For days my feeders have been overwhelmed with Goldfinches going wild. I’ve had them before (when I bothered to put out feed) but I’ve never seen them like this.
They’ve plowed through three full containers of sunflower seeds in about three days, mostly throwing them on the ground. Then their buddies swoop in, going on a feeding frenzy until something spooks them. They soar into the leafless trees, only to come back when the coast is clear.
Check out their antics here.
A few other birds venture out, especially one poor house finch who seems to be by himself. I guess he’s keeping company with the golds, so he won’t be so lonely. A cardinal or two has made an appearance along with a few Carolina wrens and a ring-necked dove. Not sure where the turkeys are. Haven’t seen one in a while.
GOLDFINCHES GOING WILD BEHAVIOR
Goldfinches are in Texas only during the winter months. During this time, the male is a bit drab, displaying brownish feathers similar to the female’s. About the length of a stick of butter, they have cone-shaped beaks. You can’t miss their black and white striped wings. In warmer months, the males turn bright yellow. And—surprise, surprise—they eat seeds.
I won’t bore you with any other ornithological data, you can look it up yourself.
GOLDFINCHES GOING WILD SPIRITUAL MEANING
Who knew? The Native Americans view the Goldfinch as a symbol of unbridled joy, inspiration, motivation, and positivity while their song represents self-expression. Apparently a yellow feather from them can be charged for energy, fertility, and the sun’s power.
And I could use this right about now. I’ve been hoping the hoards would inspire my fingers to rip across the keyboard, bringing fabulous words bubbling up from my inner core of creativity.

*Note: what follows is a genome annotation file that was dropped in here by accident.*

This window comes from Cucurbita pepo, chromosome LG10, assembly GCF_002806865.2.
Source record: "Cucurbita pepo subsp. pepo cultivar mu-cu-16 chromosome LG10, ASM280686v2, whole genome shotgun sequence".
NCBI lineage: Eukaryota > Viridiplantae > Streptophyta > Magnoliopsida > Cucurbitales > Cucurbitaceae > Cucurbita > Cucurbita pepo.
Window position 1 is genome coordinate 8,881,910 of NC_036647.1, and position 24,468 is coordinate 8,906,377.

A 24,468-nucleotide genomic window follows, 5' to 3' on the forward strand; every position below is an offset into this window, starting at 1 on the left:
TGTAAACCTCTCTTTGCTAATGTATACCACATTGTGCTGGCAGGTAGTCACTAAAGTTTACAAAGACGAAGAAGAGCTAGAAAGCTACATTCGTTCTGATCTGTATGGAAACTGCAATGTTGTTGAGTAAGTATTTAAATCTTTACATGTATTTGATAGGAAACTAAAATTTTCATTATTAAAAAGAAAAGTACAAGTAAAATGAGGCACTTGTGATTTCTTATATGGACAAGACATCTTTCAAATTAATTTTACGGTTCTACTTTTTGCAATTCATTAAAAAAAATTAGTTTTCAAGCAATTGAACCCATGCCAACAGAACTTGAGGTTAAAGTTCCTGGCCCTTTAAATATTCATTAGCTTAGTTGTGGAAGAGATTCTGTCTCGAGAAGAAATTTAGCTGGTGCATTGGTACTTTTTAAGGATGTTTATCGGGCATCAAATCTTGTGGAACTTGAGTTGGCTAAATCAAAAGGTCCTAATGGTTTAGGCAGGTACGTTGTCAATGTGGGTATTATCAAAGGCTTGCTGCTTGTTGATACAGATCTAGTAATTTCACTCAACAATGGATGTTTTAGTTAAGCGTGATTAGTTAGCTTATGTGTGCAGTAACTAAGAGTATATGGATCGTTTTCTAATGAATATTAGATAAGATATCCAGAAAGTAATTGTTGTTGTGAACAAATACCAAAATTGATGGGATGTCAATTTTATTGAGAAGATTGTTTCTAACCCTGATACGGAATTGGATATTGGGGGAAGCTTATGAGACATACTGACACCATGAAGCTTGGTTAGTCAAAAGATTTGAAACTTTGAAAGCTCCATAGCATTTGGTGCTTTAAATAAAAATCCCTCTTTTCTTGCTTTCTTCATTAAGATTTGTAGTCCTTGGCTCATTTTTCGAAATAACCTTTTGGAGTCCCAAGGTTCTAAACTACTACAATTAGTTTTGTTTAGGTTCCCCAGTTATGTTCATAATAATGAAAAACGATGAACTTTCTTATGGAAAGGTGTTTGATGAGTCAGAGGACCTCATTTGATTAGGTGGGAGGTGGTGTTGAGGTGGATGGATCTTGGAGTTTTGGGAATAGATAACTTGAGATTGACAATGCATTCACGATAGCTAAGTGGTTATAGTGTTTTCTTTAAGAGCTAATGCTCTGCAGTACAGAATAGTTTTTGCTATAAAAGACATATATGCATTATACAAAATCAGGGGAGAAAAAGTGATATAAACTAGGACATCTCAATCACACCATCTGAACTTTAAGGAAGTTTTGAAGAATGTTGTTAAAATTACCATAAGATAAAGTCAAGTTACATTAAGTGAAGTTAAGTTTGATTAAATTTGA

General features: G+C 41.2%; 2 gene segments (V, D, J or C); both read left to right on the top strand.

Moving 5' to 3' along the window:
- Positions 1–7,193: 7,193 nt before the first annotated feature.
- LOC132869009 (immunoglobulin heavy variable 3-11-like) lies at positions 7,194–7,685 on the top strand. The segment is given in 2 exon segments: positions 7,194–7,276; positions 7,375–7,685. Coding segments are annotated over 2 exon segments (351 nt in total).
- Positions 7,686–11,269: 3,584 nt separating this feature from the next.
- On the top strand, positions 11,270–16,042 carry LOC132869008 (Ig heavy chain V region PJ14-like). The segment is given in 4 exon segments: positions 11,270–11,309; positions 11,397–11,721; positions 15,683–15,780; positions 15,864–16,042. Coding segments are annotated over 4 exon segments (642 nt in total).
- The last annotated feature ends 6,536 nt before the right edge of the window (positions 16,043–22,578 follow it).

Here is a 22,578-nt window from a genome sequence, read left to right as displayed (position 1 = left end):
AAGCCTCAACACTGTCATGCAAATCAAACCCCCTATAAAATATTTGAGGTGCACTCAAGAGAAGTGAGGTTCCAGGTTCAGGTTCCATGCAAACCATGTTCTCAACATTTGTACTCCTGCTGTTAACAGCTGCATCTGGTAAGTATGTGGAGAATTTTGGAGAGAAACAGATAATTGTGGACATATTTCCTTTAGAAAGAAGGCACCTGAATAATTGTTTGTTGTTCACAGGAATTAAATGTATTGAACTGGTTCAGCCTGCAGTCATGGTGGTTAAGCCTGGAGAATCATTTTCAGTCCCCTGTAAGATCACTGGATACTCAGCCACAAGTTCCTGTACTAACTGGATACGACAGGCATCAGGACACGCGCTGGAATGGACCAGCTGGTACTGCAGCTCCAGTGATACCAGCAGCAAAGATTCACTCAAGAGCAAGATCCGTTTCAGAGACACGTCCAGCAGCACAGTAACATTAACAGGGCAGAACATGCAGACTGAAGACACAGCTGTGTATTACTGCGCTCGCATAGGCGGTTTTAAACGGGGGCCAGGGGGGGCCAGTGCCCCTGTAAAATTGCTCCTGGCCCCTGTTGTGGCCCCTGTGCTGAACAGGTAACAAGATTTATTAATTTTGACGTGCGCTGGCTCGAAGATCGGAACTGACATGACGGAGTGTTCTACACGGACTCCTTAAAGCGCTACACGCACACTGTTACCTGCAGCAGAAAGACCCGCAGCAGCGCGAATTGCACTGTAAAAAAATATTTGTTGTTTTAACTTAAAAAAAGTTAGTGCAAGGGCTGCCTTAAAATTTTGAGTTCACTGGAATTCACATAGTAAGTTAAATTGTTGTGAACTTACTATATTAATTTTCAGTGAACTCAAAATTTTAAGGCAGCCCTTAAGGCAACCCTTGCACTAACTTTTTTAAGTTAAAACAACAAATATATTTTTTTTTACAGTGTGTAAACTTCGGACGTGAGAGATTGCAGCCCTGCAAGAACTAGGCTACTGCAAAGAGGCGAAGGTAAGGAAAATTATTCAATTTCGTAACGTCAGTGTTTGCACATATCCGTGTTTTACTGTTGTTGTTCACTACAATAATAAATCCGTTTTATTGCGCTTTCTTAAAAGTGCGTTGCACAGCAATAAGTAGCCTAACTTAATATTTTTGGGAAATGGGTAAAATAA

So far, its not working. The only thing they’ve done is distract me. And now I need to give the greedy creatures another heap of expensive food. Furthermore, they are so ungrateful, not a one has left a feather for me.
GOLDFINCHES GOING WILD CHILDHOOD MEMORIES
The Goldfinches and I go back a long way. When in elementary school, my brother and I religiously bought model kits, along with cement and small jars of enamel paint. One of our kits were birds. My brother had the Baltimore Oriole, and I had the Goldfinch. Of course, the model was of the male in all his summer finery, but I didn’t know that females were drab and less colorful. I loved that bird.
Mind you, growing up in Baytown, Texas, I had never seen a Goldfinch. The bird fascinated me. Then, one winter I contracted encephalitis, thought to be the result of having measles. (Yep, before vaccines were available.) After being hospitalized in Baytown for some time, I was transferred to Texas Children’s Hospital in Houston.
One day a man came to visit me. I now assume he was a psychiatrist or psychologist. While chatting, he asked me what animal I wanted to be. I responded, a Goldfinch. When asked why, I said I wanted to be free. I wonder how he interpreted my answer. Who wouldn’t want to be free after being in a hospital for weeks? I even missed a whopper of a snow storm. I watched a bit from the window and my dad brought me some snow ice cream (milk, sugar, vanilla, and snow).
Interestingly enough, I never saw the shrink again nor did my folks take me in for any psychological type of treatment. Maybe they should have!
At any rate, I never saw a male with his summer coat on until I was an adult at my dad’s house in West Virginia. I’m so attached to the bird that a co-worker whose mother-in-law did needlepoint, made me a pillow with a brightly colored male on it.
Drat! I may need to make a trip up north to see my friends in all their summer glory.
Do you have a favorite bird?
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